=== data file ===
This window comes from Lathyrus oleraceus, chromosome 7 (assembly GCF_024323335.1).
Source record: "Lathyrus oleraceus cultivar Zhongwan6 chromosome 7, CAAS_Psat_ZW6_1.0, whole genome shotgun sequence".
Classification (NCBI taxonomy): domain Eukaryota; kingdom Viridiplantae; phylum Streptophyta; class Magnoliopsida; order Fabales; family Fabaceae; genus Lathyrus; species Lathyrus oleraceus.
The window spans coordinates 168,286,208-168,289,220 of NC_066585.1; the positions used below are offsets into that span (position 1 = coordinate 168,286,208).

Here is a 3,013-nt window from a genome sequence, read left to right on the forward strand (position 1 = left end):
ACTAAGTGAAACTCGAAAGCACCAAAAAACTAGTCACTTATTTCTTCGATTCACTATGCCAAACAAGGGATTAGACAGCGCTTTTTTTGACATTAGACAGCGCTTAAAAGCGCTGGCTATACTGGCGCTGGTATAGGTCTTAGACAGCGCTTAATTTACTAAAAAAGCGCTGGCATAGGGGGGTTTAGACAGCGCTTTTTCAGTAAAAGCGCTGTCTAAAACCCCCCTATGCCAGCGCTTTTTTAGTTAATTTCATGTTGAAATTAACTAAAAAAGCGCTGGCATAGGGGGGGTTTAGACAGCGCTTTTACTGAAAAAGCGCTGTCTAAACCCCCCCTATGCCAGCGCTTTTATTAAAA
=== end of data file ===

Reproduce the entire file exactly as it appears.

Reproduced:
This window comes from Lathyrus oleraceus, chromosome 7 (assembly GCF_024323335.1).
Source record: "Lathyrus oleraceus cultivar Zhongwan6 chromosome 7, CAAS_Psat_ZW6_1.0, whole genome shotgun sequence".
Classification (NCBI taxonomy): domain Eukaryota; kingdom Viridiplantae; phylum Streptophyta; class Magnoliopsida; order Fabales; family Fabaceae; genus Lathyrus; species Lathyrus oleraceus.
The window spans coordinates 168,286,208-168,289,220 of NC_066585.1; the positions used below are offsets into that span (position 1 = coordinate 168,286,208).

Here is a 3,013-nt window from a genome sequence, read left to right on the forward strand (position 1 = left end):
ACTAAGTGAAACTCGAAAGCACCAAAAAACTAGTCACTTATTTCTTCGATTCACTATGCCAAACAAGGGATTAGACAGCGCTTTTTTTGACATTAGACAGCGCTTAAAAGCGCTGGCTATACTGGCGCTGGTATAGGTCTTAGACAGCGCTTAATTTACTAAAAAAGCGCTGGCATAGGGGGGTTTAGACAGCGCTTTTTCAGTAAAAGCGCTGTCTAAAACCCCCCTATGCCAGCGCTTTTTTAGTTAATTTCATGTTGAAATTAACTAAAAAAGCGCTGGCATAGGGGGGGTTTAGACAGCGCTTTTACTGAAAAAGCGCTGTCTAAACCCCCCCTATGCCAGCGCTTTTATTAAAA